From time to time we hear that employer try to blame their subordinate salespersons for the revealed shortages of goods at stores and warehouses, and sue them demanding to compensate the shortages from their own money. How to legally avoid this? The court is likely to be on your side if you follow recommendations of the union lawyer Gennady Voronov. There's one precondition: you should get prepared from the moment you are hired.
Mostly, workers of trade face such problems. Read about all such cases dealt with by the lawyers of the REP Trade Union here.
Gennady Voronov explains in great detail what is needed and what to do so that the employer does not accuse you of a shortage and the court does not oblige you to pay it. Here are some quotations from the video consultation:
"The Labour Code defines, very clearly, the criteria under which an employee can be held liable:
An employee may be held materially liable under the simultaneous presence of the following conditions:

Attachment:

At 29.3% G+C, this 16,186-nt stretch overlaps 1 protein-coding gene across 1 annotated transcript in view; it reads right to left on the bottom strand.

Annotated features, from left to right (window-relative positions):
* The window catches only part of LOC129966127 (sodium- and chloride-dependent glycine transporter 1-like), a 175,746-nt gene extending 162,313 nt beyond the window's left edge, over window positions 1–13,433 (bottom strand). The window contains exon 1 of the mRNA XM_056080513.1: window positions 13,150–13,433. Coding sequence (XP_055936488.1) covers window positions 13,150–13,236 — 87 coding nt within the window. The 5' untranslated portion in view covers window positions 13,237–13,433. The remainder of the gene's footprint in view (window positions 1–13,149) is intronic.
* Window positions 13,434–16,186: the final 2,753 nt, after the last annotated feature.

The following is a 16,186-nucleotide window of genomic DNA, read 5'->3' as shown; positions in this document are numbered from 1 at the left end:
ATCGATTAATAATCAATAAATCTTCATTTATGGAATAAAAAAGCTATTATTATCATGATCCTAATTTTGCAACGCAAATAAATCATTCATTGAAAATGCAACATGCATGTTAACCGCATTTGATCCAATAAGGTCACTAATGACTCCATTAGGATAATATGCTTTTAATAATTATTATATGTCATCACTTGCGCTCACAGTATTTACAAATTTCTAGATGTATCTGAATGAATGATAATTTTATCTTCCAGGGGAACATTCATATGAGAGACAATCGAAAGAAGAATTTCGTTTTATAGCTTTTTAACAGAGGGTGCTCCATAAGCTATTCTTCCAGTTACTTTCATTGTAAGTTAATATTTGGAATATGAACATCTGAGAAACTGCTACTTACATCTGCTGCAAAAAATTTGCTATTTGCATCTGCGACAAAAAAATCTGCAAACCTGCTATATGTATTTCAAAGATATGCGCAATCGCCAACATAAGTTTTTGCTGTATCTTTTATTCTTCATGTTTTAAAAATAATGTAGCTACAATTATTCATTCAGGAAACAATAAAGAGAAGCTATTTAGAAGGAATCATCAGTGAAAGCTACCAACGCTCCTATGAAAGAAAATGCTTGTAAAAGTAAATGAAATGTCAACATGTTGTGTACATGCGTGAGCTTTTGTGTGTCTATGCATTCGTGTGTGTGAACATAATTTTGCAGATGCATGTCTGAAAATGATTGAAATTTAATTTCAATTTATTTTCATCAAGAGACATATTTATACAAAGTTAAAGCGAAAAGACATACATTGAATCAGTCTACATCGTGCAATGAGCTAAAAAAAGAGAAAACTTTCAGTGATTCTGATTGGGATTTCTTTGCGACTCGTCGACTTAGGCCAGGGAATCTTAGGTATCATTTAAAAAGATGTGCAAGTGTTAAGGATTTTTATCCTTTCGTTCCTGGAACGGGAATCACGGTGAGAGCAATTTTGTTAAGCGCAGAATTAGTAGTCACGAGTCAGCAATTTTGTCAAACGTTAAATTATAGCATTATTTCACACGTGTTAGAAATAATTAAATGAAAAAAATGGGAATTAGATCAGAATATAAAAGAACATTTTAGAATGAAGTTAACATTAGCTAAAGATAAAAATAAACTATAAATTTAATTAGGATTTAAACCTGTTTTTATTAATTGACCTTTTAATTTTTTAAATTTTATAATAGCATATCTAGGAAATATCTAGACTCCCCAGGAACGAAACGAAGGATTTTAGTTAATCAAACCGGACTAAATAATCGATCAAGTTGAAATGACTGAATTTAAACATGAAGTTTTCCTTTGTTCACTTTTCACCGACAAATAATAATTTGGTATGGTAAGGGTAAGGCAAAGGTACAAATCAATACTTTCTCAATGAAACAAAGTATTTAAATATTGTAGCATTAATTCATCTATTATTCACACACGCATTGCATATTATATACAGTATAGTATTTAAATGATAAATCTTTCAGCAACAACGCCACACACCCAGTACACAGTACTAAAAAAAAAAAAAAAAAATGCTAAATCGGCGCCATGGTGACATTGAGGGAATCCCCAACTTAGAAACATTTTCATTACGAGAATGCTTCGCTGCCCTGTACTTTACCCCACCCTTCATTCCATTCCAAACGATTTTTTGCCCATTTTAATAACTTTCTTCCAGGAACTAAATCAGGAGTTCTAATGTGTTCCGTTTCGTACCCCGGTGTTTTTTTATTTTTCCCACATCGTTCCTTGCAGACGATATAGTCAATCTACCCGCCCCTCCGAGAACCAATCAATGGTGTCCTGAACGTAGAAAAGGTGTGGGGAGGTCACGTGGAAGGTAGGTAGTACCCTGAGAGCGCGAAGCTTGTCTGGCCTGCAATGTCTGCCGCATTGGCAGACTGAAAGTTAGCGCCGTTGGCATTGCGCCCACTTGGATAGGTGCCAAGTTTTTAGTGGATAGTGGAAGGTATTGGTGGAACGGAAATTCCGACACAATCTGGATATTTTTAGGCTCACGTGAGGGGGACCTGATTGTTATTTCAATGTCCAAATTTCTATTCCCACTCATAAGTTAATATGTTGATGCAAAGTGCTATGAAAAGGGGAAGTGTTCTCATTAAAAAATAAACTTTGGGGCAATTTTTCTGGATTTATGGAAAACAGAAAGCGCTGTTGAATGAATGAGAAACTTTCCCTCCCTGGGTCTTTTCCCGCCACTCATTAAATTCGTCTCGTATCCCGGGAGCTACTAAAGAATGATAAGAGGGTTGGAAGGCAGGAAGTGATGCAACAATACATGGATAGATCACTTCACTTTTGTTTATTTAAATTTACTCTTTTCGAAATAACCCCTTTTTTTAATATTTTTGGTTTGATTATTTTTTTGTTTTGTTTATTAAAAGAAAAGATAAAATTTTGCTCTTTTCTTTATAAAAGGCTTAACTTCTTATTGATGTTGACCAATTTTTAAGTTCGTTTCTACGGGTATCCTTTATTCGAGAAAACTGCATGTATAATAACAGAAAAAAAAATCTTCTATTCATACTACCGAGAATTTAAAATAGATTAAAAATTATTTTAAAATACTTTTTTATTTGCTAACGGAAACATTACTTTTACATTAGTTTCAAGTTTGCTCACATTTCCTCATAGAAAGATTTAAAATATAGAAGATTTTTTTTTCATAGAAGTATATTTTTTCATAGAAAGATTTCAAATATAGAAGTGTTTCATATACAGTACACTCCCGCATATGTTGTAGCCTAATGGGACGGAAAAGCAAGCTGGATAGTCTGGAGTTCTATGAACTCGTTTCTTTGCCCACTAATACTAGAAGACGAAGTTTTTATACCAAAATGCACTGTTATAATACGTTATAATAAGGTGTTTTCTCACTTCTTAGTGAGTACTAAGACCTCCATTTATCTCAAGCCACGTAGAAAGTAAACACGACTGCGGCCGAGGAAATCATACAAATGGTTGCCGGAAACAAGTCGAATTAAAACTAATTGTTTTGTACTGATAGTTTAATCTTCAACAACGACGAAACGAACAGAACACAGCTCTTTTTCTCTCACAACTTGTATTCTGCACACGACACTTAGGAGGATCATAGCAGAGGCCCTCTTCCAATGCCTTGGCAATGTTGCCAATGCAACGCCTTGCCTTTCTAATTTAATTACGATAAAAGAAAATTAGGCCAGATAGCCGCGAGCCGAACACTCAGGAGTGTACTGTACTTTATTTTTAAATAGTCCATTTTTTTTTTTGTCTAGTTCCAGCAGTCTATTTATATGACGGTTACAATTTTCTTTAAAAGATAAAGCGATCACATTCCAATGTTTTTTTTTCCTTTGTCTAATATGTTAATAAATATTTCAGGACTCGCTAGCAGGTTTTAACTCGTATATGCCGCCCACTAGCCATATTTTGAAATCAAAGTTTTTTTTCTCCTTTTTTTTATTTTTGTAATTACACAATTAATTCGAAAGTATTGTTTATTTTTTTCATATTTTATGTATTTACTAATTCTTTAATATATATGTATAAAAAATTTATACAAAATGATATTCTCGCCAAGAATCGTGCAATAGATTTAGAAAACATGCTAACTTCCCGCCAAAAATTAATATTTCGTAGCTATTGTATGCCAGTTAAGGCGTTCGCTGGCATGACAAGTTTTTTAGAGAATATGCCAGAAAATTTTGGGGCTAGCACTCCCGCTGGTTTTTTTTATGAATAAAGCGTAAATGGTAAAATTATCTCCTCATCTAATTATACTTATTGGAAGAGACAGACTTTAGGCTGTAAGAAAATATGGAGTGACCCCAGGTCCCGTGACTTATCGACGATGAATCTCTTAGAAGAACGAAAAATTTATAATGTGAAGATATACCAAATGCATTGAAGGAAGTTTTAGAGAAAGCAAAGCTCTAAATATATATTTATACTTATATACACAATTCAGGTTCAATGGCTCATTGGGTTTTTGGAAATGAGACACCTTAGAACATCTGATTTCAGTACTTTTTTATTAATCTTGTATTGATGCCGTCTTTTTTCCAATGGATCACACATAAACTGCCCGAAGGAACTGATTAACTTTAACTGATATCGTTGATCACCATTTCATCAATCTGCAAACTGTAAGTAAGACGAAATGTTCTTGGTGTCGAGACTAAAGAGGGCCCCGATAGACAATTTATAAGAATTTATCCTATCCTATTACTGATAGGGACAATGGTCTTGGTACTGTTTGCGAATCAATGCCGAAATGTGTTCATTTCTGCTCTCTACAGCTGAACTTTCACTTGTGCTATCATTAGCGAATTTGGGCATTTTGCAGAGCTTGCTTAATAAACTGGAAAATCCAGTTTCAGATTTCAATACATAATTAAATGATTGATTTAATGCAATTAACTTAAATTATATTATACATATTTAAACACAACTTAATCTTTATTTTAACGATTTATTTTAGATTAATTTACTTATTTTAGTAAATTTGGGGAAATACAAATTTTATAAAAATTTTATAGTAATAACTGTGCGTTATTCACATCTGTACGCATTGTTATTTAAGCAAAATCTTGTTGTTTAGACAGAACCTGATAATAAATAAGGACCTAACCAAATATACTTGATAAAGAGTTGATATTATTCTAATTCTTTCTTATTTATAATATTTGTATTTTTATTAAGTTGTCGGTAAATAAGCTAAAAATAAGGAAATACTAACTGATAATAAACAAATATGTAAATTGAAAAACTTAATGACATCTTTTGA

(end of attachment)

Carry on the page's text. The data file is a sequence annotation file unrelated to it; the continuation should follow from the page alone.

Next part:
The employer has suffered material loss;
The employee has committed wrong and illegal actions;
There is a direct link of employee's actions and the employer's loss; and
The employer has suffered his loss for the employee's fault.
If an employee sees an unlocked warehouse, sees an incorrect accounting record or an incorrect drawing up of an invoice, as well as the expired service life of some good, and every time he/she notifies the employer IN WRITING either by an official memos or a registered letter, then the courts, taking into account the adequate and correct behaviour of the employee, relieve him/her of responsibility, because the loss was not the employee's fault, since he/she had duly notified the employer. Write, write and write again! Oral statements can't be stitched up to the case file!"